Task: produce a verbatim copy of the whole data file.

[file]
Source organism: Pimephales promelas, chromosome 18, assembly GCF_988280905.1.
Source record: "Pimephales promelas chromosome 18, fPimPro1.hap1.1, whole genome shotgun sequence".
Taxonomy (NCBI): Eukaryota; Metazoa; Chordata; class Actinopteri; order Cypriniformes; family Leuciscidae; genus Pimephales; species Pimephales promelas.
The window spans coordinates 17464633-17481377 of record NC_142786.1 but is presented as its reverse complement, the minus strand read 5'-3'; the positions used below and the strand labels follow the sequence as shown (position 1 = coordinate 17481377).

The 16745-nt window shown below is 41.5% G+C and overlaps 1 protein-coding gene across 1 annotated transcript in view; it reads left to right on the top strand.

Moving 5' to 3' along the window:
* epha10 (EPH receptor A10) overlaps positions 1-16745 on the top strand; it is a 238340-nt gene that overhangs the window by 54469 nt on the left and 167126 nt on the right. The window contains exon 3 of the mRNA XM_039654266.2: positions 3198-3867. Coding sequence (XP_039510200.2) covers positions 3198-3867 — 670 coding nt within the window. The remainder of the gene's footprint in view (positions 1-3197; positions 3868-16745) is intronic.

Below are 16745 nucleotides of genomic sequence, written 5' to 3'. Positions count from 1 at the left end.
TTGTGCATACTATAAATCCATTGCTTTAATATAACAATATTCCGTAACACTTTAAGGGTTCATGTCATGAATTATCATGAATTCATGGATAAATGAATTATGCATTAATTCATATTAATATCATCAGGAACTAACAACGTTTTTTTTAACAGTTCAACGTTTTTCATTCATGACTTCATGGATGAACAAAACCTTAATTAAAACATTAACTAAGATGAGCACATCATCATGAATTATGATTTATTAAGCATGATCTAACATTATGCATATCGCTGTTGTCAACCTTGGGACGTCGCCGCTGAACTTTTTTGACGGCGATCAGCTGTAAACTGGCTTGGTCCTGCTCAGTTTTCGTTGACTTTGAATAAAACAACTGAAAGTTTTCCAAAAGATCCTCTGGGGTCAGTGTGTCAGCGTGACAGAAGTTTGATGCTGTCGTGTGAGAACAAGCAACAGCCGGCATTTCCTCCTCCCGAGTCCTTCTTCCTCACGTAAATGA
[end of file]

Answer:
Source organism: Pimephales promelas, chromosome 18, assembly GCF_988280905.1.
Source record: "Pimephales promelas chromosome 18, fPimPro1.hap1.1, whole genome shotgun sequence".
Taxonomy (NCBI): Eukaryota; Metazoa; Chordata; class Actinopteri; order Cypriniformes; family Leuciscidae; genus Pimephales; species Pimephales promelas.
The window spans coordinates 17464633-17481377 of record NC_142786.1 but is presented as its reverse complement, the minus strand read 5'-3'; the positions used below and the strand labels follow the sequence as shown (position 1 = coordinate 17481377).

The 16745-nt window shown below is 41.5% G+C and overlaps 1 protein-coding gene across 1 annotated transcript in view; it reads left to right on the top strand.

Moving 5' to 3' along the window:
* epha10 (EPH receptor A10) overlaps positions 1-16745 on the top strand; it is a 238340-nt gene that overhangs the window by 54469 nt on the left and 167126 nt on the right. The window contains exon 3 of the mRNA XM_039654266.2: positions 3198-3867. Coding sequence (XP_039510200.2) covers positions 3198-3867 — 670 coding nt within the window. The remainder of the gene's footprint in view (positions 1-3197; positions 3868-16745) is intronic.

Below are 16745 nucleotides of genomic sequence, written 5' to 3'. Positions count from 1 at the left end.
TTGTGCATACTATAAATCCATTGCTTTAATATAACAATATTCCGTAACACTTTAAGGGTTCATGTCATGAATTATCATGAATTCATGGATAAATGAATTATGCATTAATTCATATTAATATCATCAGGAACTAACAACGTTTTTTTTAACAGTTCAACGTTTTTCATTCATGACTTCATGGATGAACAAAACCTTAATTAAAACATTAACTAAGATGAGCACATCATCATGAATTATGATTTATTAAGCATGATCTAACATTATGCATATCGCTGTTGTCAACCTTGGGACGTCGCCGCTGAACTTTTTTGACGGCGATCAGCTGTAAACTGGCTTGGTCCTGCTCAGTTTTCGTTGACTTTGAATAAAACAACTGAAAGTTTTCCAAAAGATCCTCTGGGGTCAGTGTGTCAGCGTGACAGAAGTTTGATGCTGTCGTGTGAGAACAAGCAACAGCCGGCATTTCCTCCTCCCGAGTCCTTCTTCCTCACGTAAATGA